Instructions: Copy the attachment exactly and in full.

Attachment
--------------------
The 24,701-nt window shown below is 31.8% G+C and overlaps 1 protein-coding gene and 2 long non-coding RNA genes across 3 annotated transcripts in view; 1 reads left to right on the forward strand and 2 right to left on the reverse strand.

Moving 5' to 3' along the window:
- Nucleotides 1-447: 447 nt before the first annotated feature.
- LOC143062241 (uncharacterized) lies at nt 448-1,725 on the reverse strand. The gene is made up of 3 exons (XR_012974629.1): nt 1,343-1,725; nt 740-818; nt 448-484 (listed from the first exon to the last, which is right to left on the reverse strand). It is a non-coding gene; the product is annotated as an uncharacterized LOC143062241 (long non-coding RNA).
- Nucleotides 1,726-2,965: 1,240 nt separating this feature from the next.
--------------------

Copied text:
The 24,701-nt window shown below is 31.8% G+C and overlaps 1 protein-coding gene and 2 long non-coding RNA genes across 3 annotated transcripts in view; 1 reads left to right on the forward strand and 2 right to left on the reverse strand.

Moving 5' to 3' along the window:
- Nucleotides 1-447: 447 nt before the first annotated feature.
- LOC143062241 (uncharacterized) lies at nt 448-1,725 on the reverse strand. The gene is made up of 3 exons (XR_012974629.1): nt 1,343-1,725; nt 740-818; nt 448-484 (listed from the first exon to the last, which is right to left on the reverse strand). It is a non-coding gene; the product is annotated as an uncharacterized LOC143062241 (long non-coding RNA).
- Nucleotides 1,726-2,965: 1,240 nt separating this feature from the next.